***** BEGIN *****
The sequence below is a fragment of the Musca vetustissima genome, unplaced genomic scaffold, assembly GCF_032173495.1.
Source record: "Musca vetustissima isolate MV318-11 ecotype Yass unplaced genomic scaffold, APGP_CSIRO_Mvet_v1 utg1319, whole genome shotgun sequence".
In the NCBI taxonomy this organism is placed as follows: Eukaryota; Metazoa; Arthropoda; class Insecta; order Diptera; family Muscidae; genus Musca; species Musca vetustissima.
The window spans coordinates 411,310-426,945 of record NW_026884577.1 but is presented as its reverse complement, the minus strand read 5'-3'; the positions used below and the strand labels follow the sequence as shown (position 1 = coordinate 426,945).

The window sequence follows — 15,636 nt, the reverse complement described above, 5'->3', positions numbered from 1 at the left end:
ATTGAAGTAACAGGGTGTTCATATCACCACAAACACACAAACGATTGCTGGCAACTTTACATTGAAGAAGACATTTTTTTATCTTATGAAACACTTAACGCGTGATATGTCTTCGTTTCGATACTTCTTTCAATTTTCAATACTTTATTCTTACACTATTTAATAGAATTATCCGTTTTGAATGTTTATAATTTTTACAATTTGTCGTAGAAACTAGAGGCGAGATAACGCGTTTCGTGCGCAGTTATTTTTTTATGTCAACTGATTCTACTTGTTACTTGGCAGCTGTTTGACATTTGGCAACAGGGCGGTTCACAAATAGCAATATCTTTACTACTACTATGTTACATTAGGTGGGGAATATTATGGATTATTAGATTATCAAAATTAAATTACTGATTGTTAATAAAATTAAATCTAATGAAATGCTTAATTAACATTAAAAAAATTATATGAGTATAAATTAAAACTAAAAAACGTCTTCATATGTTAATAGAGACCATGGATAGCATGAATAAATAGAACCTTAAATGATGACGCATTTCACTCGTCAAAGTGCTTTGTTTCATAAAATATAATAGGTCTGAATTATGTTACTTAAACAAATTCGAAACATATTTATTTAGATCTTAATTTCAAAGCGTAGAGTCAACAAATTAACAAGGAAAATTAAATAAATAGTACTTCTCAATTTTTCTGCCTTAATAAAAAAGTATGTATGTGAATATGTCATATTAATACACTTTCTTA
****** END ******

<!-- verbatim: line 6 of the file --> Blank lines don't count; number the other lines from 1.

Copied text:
ATTGAAGTAACAGGGTGTTCATATCACCACAAACACACAAACGATTGCTGGCAACTTTACATTGAAGAAGACATTTTTTTATCTTATGAAACACTTAACGCGTGATATGTCTTCGTTTCGATACTTCTTTCAATTTTCAATACTTTATTCTTACACTATTTAATAGAATTATCCGTTTTGAATGTTTATAATTTTTACAATTTGTCGTAGAAACTAGAGGCGAGATAACGCGTTTCGTGCGCAGTTATTTTTTTATGTCAACTGATTCTACTTGTTACTTGGCAGCTGTTTGACATTTGGCAACAGGGCGGTTCACAAATAGCAATATCTTTACTACTACTATGTTACATTAGGTGGGGAATATTATGGATTATTAGATTATCAAAATTAAATTACTGATTGTTAATAAAATTAAATCTAATGAAATGCTTAATTAACATTAAAAAAATTATATGAGTATAAATTAAAACTAAAAAACGTCTTCATATGTTAATAGAGACCATGGATAGCATGAATAAATAGAACCTTAAATGATGACGCATTTCACTCGTCAAAGTGCTTTGTTTCATAAAATATAATAGGTCTGAATTATGTTACTTAAACAAATTCGAAACATATTTATTTAGATCTTAATTTCAAAGCGTAGAGTCAACAAATTAACAAGGAAAATTAAATAAATAGTACTTCTCAATTTTTCTGCCTTAATAAAAAAGTATGTATGTGAATATGTCATATTAATACACTTTCTTA